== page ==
In pulpits all over the planet, preachers are struggling to help their listeners cope with the realities of the violence that murdered the One whom we seek to follow. I have spent most of my life, struggling to understand exactly why Jesus died and what Jesus’ death means for all the generations who have trusted and followed Jesus. I have studied the answers that have been offered by successive generations of Jesus’ followers. I can recite chapter and verse of the various theories that have been offered by the church to explain Jesus’ death as all part of God’s grand plan to reconcile humanity to God. I can tell you about the Apostle Paul, who looked back to the Book of Genesis to try to fathom a reason for it all and settled upon the story of Adam’s disobedience as the source of our sinfulness. I could talk for hours about the theologies that hang on that apple. I know far too much about the fall and original sin and the need for reconciliation. I could recount the various theories of how God went about settling the score; of making us one with God. The theologians called this process of reconciliation with God, atonement and then proceeded to develop all sorts of theories of atonement. Lutheran pastors are required to study them all; all the way from the moral authority and ransom theories to the favorite of the last few centuries aptly named the satisfaction theory.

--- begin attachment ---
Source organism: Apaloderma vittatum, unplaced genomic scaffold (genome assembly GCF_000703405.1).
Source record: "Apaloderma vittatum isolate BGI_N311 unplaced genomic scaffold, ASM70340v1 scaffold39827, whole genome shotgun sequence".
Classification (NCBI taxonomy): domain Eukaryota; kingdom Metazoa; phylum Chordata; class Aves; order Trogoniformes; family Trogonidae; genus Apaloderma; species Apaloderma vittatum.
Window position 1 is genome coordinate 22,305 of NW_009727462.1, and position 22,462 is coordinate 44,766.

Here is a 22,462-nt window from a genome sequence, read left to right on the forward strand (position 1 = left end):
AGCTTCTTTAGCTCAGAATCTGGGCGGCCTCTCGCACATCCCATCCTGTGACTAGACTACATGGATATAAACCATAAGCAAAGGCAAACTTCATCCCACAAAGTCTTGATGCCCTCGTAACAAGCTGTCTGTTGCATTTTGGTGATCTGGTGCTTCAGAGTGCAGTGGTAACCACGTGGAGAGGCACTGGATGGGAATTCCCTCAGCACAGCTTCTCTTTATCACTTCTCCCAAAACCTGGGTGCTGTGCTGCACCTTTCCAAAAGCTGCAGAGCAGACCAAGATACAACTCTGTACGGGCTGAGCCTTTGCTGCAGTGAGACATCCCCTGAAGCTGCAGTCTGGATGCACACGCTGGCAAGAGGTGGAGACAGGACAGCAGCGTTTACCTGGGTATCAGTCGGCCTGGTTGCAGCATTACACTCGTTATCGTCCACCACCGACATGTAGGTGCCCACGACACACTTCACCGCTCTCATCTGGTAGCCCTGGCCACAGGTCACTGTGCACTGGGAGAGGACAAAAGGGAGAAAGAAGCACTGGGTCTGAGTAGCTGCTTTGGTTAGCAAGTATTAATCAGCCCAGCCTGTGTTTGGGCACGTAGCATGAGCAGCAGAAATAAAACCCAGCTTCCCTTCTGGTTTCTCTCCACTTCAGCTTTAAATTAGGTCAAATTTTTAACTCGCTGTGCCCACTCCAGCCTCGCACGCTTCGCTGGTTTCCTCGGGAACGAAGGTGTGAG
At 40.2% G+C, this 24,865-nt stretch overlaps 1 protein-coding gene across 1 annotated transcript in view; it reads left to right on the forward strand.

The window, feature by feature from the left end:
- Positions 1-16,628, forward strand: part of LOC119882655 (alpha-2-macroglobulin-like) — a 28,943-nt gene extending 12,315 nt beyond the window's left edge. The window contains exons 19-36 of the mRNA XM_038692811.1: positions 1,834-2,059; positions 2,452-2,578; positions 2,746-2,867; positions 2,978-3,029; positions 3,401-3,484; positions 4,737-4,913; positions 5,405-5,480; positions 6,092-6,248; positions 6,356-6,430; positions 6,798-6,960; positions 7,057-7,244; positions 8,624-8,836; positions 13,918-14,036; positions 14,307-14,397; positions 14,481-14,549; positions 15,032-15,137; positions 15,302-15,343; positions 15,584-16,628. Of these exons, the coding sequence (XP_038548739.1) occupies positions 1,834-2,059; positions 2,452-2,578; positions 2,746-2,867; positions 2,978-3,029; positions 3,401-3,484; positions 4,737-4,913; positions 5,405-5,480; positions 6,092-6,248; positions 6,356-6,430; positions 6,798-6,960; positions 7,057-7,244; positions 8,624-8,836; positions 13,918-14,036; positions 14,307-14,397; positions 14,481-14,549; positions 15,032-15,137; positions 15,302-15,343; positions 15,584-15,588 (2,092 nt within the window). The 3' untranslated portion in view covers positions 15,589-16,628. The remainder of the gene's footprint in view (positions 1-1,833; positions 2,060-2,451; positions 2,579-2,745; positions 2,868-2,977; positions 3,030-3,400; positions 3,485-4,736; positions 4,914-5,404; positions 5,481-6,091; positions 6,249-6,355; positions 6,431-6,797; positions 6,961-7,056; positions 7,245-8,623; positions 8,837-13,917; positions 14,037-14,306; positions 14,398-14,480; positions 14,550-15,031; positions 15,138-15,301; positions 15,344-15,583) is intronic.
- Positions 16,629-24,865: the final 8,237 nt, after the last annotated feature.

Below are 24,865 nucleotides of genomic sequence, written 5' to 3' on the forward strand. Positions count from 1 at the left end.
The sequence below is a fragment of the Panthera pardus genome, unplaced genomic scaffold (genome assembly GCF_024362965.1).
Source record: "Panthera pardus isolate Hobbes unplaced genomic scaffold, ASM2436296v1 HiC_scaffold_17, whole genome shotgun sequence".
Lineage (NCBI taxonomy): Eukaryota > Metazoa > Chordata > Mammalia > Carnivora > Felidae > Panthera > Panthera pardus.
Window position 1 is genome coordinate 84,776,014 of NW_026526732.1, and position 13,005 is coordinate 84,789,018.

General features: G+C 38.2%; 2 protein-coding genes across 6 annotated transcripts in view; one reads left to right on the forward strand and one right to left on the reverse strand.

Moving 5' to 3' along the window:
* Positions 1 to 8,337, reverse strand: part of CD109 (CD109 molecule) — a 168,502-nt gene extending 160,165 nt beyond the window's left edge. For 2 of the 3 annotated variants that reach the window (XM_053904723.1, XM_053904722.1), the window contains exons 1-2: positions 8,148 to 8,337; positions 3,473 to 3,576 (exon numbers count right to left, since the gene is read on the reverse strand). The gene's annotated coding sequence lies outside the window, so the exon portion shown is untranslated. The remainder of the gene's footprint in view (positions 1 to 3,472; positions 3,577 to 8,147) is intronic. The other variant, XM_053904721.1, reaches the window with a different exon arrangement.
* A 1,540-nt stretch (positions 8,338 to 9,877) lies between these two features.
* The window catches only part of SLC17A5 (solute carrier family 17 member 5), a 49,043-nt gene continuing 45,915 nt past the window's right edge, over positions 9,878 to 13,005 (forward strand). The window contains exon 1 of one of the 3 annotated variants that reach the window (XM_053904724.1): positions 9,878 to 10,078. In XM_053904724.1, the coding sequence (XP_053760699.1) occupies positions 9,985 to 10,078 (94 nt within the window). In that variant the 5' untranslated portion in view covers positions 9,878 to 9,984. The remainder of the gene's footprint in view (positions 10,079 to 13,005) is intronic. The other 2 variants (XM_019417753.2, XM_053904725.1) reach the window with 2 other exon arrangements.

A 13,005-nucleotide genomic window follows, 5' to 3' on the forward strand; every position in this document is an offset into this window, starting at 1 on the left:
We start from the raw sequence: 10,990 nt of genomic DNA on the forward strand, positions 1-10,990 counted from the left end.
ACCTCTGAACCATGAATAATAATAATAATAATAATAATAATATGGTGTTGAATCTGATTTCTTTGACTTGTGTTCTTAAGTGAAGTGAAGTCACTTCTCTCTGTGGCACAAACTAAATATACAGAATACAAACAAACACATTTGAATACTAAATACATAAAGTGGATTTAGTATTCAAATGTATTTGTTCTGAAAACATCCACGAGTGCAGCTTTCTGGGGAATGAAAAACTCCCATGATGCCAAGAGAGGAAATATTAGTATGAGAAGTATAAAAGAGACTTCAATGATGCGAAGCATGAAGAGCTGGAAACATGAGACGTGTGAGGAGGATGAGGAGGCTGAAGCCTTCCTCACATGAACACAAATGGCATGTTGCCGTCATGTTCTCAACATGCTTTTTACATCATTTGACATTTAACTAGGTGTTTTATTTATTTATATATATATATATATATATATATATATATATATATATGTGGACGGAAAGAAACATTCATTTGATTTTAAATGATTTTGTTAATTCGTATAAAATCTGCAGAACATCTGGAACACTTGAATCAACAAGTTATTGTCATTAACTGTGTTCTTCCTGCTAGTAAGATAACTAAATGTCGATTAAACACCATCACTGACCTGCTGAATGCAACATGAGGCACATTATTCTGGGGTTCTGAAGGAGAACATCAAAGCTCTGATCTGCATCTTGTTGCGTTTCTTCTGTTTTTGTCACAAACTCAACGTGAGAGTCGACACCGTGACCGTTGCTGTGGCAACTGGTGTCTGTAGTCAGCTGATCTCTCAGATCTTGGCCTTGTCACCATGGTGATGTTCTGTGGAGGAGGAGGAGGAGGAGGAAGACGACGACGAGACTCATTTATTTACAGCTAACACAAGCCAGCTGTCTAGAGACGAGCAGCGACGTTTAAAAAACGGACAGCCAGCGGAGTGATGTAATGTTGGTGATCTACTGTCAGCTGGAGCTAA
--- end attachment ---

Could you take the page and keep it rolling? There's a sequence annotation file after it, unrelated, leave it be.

The atonement theory that we’re all probably very familiar with is western Christianity’s favorite: the penal substitutionary sacrificial atonement theory. Popularly expressed as: “Jesus died as a sacrifice for my sin. Jesus died for me. Jesus died on the cross to pay the price for my sinfulness.” The theory of the penal substitutionary sacrifice of Jesus lies at the very heart of so much of what you and I have been taught about Jesus. It also lies at the heart of so many of the reasons that people give for rejecting Christianity. And why wouldn’t it? I mean really who wants to worship a God who sets his, and I do mean his, creatures are set up in a beautiful garden and told, “you can eat anything you like; only don’t eat this fruit over here, no this is the fruit of knowledge and you mustn’t eat this.” We all know if you put a child in a room full of toys exactly where that child is going to go. So Adam eats the forbidden fruit because everyone know it is the sweetest of all fruit and for the crime of being human, Adam and his lovely wife Eve are cast out from the garden because God is ticked. According to the Apostle Paul, because Adam sinned we are all tarred with the same brush, we are sinners and the only way we can get back to the garden is if somebody via a sacrifice of some sort. So, Paul sets Jesus up as the new Adam, and casts the story of Jesus death as a sacrifice. Paul’s listeners understood sacrifice. Jewish audiences understood the death in terms of the Passover sacrifice, while gentle Romans schooled in Greek thought understood the sacrifice of scapegoats who were offered up on behalf of the people to placate the gods. It worked for Paul and later, Augustine would add his ideas and the notion of original sin, the fall and our need of a sacrifice would lead Anslem to weigh in with his scales of justice and have Jesus tip the scales in our favour by offering himself as a sacrifice for our sin. It was the kind of logic that worked for centuries to keep the followers of Jesus in line, convicted by their sinfulness and looking to Jesus to save them from the wrath of God by climbing up there on the cross to die in order to placate an angry God.